Restless lovers spread your wings… as the day begins…”

Was there ever a more perfect description of a club emptying out, and the crowd emerging into the morning sunshine? Or better yet, the sun peering over the walls in the then-open air Ku, in Ibiza?

Check out Adam and Eve’s Son of the Rising House remix for a more dancefloor-friendly version, which is also arguably one of the first trance tracks ever made.

Fun fact: The iconic female vocal in The Sun Rising is taken from a track called ‘O Euchari’, which was originally composed by Hildegard von Bingen, a German abbess that lived during the 12th century. Even back then, they knew a killer lyric when they heard it, it would seem…

[Kudos to Rhino for the YouTube upload]

How classical music invaded the chill-out zone… [July 1994]

What goes up, must come down, as the old expression goes.

Long before The Orb, Mixmaster Morris or Thievery Corporation were crafting the perfect soundtrack to the post-club chill, classical music composers were mastering ambient soundscapes without ever having reached for a single laser in their lives.

That’s according to this article from The Face, from July 1994, in which journalist Cliff Jones examines how ambient DJs were raiding the archives of Ralph Vaughan-Williams and co.

“Classical ambient is certainly a step in the right direction,” Moby says at one point. “Ambient has become too tasteful, too unchallenging and mundane.

“The Aphex Twin pushes it, but most of the stuff you hear is just post-industrial techno without the beats. Ambient has become a caricature of itself: whooshy digital synths, a few pastoral sounds, a waterfall or two.”

Is chill-out killing clubland? Or is classical music killing chillout? 24 years later, I guess we’ll never know…

[Article taken from The Face, July 1994]

 

Enjoying your Monday? Not as much as these punters enjoyed this Doncaster rave, 25 years ago today… [February 1993]

It’s been doing the rounds one YouTube for some time, but now it’s finally come of age.

This legendary footage of a rave in Doncaster, UK, was filmed on 5 February, 1993, 25 years ago today.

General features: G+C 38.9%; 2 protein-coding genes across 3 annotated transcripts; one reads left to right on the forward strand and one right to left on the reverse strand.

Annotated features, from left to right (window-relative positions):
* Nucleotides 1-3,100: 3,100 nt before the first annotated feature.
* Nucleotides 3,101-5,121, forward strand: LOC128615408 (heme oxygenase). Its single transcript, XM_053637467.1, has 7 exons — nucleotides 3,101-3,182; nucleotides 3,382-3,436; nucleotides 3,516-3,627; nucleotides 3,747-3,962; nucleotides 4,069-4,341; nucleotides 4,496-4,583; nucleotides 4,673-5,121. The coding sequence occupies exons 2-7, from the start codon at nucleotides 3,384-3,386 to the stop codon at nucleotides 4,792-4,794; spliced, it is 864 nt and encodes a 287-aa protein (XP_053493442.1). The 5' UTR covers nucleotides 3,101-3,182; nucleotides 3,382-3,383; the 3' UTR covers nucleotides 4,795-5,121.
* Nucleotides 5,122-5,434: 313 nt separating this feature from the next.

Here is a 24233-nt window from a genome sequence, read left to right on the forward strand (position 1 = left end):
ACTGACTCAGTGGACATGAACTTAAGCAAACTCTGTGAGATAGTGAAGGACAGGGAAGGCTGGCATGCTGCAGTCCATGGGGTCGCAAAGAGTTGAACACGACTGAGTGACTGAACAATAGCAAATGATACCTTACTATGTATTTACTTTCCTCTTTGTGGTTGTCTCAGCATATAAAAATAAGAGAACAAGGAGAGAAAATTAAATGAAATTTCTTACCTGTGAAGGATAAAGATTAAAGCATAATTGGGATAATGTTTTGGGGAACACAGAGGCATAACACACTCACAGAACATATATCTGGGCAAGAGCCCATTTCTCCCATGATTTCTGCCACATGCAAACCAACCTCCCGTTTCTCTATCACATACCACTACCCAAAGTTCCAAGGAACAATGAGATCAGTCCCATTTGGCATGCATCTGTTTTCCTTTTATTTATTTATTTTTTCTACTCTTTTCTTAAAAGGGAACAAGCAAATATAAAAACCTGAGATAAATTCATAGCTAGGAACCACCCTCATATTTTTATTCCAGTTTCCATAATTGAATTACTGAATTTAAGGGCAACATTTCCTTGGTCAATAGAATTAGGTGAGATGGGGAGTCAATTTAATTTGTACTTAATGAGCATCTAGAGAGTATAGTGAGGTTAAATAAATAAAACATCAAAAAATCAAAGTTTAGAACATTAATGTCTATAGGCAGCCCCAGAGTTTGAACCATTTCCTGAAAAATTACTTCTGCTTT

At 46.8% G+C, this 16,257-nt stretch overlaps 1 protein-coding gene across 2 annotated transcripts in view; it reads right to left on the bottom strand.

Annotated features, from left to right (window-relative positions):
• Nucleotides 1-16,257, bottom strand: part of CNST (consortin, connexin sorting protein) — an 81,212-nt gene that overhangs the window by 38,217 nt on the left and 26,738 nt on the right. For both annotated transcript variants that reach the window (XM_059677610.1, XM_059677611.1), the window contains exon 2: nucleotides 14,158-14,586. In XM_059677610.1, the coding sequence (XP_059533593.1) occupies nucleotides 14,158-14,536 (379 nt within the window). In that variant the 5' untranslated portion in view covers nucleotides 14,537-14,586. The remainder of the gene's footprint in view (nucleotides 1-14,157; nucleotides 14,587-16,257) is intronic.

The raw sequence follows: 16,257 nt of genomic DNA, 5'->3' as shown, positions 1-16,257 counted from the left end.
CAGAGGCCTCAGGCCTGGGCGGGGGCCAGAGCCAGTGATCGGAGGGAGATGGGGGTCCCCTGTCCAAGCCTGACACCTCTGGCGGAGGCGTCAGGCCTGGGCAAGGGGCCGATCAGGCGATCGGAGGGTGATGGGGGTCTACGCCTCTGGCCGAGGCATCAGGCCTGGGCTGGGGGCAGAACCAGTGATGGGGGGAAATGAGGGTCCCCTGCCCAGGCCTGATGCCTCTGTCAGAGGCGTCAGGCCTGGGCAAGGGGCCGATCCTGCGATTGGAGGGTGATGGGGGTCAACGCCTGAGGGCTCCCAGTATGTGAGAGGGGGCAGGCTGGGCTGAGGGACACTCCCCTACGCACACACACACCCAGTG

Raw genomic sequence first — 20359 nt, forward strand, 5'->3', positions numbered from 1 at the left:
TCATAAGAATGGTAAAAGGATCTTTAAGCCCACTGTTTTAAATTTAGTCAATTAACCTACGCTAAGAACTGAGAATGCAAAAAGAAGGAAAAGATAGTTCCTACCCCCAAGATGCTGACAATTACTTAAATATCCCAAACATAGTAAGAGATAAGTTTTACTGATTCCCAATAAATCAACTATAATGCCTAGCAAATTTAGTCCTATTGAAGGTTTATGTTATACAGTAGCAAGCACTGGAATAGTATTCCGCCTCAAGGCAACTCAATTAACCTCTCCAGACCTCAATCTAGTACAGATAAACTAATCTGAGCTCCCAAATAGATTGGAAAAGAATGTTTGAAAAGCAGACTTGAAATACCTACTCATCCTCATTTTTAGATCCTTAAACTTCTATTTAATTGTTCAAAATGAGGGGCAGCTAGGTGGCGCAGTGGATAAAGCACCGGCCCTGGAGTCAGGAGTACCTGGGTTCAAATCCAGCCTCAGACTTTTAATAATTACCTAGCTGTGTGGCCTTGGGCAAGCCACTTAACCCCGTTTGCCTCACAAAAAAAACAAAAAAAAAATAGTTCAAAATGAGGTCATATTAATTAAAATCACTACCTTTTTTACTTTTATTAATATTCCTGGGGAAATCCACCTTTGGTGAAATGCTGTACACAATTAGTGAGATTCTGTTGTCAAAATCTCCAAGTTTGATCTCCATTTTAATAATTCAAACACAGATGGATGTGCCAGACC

That’s a quarter of a century folks.

And judging by the happy faces of the crowd (special shout out to the legend at 2:15 and his white-gloved mate), they sure knew how to large it back then.

Fast forward to 7:20 for evidence that despite what The Verve’s Richard Ashcroft might have sang, yes, the drugs do work…

[Kudos to uprising95 for the YouTube upload]

So Sven Väth is moving Cocoon to Pacha. I’m not sure how I feel about that…

“At the end, you probably don’t hear anything, everything just goes black.”

This famous (albeit misquoted) line from one of the closing episodes of The Sopranos, kind of sums up how I felt when I read earlier today that Sven Väth, after some 19 years of Cocoon at Amnesia, is taking his legendary night six kilometres down the road to Ibiza town, and Pacha.

Announcing the news on Twitter, Papa Sven described the announcement a an indication of how ‘Ibiza will never stop changing, and nor will Cocoon’, and highlighted his excitement at this new “collision of visions”.

But other than the natty new branding – who knew the Pacha cherries would work so well as part of the Cocoon logo? – to me this is another regressive step in the history of clubbing on the White Isle.

It also means no more nights like this (one of the most ‘Sven’ Sven moments on the internet; I’m watching this as I type, with tears in my eyes)…